Ads Below Headers

Ethylene: Production site, Biosynthesis and its factors

Production site: Ethylene is produced in bacteria, fungus, alga, moss, gymnosperms and higher plants. All parts of higher plants produce ethylene but production is higher in the tissues of meristematic, senescence, ripening and wounding regions. The climacteric fruits produce higher concentration of ethylene during their ripening whereas in non-climacteric fruit ethylene production is quite low. 
Biosynthesis: Ethylene is biosynthesized from sulfur containing essential amino acid methionine:

The ethylene biosynthesis process involves three steps:
In first step ATP (AdenosineTri-Phosphate) activates methionine and S-Adenosyl Methionine (SAM) is synthesized from methionine in the process SAM synthetase enzyme involves.
Under second step SAM cleaves into 1-amino cyclopropane-1- carboxylic acid (ACC) and 5-methyl thioadenosine in the presence of catalyzing enzyme ACC synthase that also requires cofactor pyrodoxal phosphate. In the process, ACC also conjugates to form N-malonyl ACC which is storage form of ethylene. The ACC synthesis regulates the ethylene production and the factors which accelerate or slow the ACC synthase activity also affecting the level of ethylene production accordingly. The ACC synthase (ACS) activity is directly proportional to the ethylene production rate. Regulation of ACS activity plays a key role in the rate of ethylene biosynthesis. The malonylation of ACC regulates the level of ACC and thereby production of ethylene.
ethylene biosynthesis, ethylene hormone , ripening hormone, fruit ripening, flower senesence

In the third step, ACC is oxidized into ethylene, Co2, and HCN in the presence of ACC oxidase enzyme which is also called ethylene forming enzyme (EFE). Further, HCN converts into formic acid and ammonia. The ascorbate and Fe++ are required for ACC oxidase activity and the ACC oxidation takes place in the presence of light and O2. The ripening and wounding promote ACC oxidase activity while Co++,Cu++ and Zn++ inhibit the activity. The further synthesis of methionine continues from 5 methyl thioadenosine produced during SAM cleaving.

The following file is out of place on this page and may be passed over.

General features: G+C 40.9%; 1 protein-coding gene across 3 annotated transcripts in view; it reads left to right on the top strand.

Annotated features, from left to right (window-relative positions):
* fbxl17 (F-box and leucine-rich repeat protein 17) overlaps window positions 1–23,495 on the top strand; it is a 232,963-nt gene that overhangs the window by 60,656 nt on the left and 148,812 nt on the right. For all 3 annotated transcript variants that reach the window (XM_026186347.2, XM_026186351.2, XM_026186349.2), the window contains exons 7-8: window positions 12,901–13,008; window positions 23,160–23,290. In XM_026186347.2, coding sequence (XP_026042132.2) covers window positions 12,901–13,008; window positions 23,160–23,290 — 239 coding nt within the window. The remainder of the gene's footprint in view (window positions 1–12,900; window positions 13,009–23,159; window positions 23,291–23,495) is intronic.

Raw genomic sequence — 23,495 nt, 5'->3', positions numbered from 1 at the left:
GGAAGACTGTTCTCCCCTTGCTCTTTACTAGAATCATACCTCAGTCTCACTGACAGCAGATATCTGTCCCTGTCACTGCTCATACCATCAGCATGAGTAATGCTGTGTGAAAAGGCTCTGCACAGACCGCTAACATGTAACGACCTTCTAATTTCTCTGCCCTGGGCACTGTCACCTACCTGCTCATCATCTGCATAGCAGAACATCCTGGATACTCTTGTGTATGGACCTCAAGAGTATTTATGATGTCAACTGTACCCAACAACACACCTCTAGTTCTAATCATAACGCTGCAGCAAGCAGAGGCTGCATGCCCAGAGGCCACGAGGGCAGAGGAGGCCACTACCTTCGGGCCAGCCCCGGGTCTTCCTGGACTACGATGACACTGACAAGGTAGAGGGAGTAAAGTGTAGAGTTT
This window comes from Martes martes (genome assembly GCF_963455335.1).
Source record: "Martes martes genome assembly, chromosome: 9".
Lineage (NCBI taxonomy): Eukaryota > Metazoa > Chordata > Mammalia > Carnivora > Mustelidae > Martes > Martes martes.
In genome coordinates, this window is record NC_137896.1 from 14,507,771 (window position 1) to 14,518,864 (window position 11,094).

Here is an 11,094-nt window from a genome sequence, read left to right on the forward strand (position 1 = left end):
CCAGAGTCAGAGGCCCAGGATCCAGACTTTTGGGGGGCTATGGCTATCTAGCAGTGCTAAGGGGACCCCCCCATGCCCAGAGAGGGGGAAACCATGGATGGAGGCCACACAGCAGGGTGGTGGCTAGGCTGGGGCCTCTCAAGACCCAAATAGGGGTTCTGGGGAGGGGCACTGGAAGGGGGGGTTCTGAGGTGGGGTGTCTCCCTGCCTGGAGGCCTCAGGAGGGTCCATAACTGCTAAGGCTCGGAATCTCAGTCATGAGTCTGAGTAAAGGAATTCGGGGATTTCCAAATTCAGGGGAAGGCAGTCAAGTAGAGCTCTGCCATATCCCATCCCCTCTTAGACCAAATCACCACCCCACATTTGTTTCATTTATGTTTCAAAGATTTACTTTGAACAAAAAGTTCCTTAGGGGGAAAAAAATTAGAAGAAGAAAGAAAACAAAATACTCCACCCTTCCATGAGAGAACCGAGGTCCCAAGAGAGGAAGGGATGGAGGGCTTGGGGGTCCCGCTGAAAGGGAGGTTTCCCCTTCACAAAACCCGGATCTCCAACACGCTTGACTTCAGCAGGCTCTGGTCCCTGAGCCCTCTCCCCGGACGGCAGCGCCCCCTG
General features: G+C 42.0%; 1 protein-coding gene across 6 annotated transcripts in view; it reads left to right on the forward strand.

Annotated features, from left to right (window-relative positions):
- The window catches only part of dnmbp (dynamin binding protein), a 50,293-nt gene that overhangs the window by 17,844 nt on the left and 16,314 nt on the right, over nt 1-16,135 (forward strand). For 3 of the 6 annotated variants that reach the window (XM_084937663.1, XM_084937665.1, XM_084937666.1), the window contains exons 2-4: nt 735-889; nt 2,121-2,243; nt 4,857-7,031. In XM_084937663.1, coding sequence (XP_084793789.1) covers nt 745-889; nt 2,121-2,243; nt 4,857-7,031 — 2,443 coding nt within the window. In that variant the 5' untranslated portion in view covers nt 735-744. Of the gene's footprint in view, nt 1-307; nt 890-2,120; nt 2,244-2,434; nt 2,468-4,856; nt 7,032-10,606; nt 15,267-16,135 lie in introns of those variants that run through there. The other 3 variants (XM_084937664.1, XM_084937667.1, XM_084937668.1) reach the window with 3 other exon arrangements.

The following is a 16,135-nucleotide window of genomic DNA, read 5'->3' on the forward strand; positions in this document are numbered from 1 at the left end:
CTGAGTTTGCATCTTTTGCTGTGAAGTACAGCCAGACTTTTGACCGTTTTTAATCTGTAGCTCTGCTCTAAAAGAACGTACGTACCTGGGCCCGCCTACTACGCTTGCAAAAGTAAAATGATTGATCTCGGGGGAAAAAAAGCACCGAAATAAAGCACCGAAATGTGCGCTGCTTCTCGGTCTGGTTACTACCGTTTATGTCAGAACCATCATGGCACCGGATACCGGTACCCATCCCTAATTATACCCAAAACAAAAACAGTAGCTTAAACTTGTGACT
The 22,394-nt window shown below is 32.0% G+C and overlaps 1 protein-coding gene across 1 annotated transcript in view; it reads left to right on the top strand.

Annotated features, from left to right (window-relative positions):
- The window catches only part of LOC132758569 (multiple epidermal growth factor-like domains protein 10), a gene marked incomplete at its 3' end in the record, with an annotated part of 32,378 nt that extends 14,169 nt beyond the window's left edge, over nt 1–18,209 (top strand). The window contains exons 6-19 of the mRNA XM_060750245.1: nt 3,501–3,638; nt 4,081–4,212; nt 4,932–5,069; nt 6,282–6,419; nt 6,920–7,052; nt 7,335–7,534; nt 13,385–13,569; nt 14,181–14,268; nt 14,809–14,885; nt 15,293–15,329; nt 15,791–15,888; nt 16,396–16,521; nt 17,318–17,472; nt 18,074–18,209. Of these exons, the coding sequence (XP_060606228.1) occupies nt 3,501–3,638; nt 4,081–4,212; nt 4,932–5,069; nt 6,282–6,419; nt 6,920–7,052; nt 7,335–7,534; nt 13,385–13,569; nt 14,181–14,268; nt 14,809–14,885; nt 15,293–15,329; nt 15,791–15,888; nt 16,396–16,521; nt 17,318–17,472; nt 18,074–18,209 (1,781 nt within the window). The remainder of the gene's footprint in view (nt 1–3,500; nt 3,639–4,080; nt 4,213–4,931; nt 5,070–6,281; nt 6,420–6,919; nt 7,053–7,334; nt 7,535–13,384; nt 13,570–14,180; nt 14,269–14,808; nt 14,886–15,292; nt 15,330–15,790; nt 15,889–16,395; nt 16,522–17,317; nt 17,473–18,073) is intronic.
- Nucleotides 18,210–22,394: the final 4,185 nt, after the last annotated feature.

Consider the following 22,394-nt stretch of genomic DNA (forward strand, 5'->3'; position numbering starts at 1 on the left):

The ACC synthesis increases with the high concentration of Indole Acetic Acid (IAA) and cytokinins while ACC synthase is inhibited by abscisic acid. Environmental factors like floods, drought, chilling, physical injury and pathogen attack induce ethylene formation in plants. Under floods, roots deprive to sufficient oxygen that results in the synthesis of ACC which is translocated from roots to leaves and oxidized into leaves resulting ethylene biosynthesis. The ethylene synthesis increases with temperature up to 350C and decreases with a decrease in temperature up to 0-20C. Low concentration of O2  also inhibits ethylene synthesis.
Factors affecting biosynthesis
Oxygen: the biosynthesis of ethylene includes oxidation of aminocyclopropane carboxylic acid (ACC) that requires oxygen; therefore the anaerobic conditions inhibit ethylene biosynthesis in plant tissues although methionine a precursor of ethylene is available in the tissues. The wax coating or storage of climacteric fruits into low O2 atmosphere delays the ripening of the fruits because the low availability of O2 prevents the conversion of ACC to ethylene which accelerates fruit ripening and senescence.
Temperature: The optimum range of temperature requires for ethylene biosynthesis but the range varies with plant species. The 300C temperature is optimum in apple for ethylene production. Normally temperature beyond the optimum range increases in the ethylene biosynthesis. The ethylene production increases many folds in the plant which is first exposed to chilling temperature thereafter higher temperature in comparison to the plant exposed constantly to a higher temperature.
Stress: The biotic and abiotic stresses increase ethylene production in plants. The ethylene production increases in the plants under the stress caused by insects and parts damage, bacterial fungal and viral diseases, drought, water logging, higher temperature and physical injury to the plant tissues because under stress the synthesis of enzyme ACC synthase is increased leading more synthesis of ACC that subsequently oxidized to ethylene. The pineapple plants flower early and coleus leaves abscise faster when these plants are placed horizontally than in vertical position because of more ethylene production in a horizontal position.
Light: It is reported that ethylene biosynthesis is increased in dark in the seedlings of a pea, similarly light inhibited the ethylene production in wheat leaves. Light decreases the ACC with a corresponding increase in the MACC (Malonyl ACC) which is biologically inactive. The CO2 increases the ethylene biosynthesis at low concentration whereas it inhibits ethylene action at very higher concentration. In the dark CO2 accumulates in the tissues and promotes ethylene biosynthesis.
Plant Growth regulators: The higher biosynthesis of ethylene in those sites of plants where auxin concentration remains higher indicates the effect of auxin on ethylene production. Auxin increases the ethylene biosynthesis by enhancing the conversion rate of S-adenosylmethionine (SAM) to ACC. Removal of the site of auxin biosynthesis like apical bud or application of TIBA (2,3,5-Tri iodobenzoic acid ) an antagonist of auxin reduces the ethylene production. The synthetic auxins NAA and IBA are effective for a longer period to produce ethylene than natural auxin IAA. Similar to auxin; Gibberellins and Cytokinins are also reported to increase the ethylene biosynthesis. The ethrel or ethaphon when applied releases ethylene without the involvement of enzymes. The ethrel molecule contains CH2=CH2 group and structurally resembles methionine a precursor of ethylene. 

Top Post Ad

Below Post Ad

Ads Area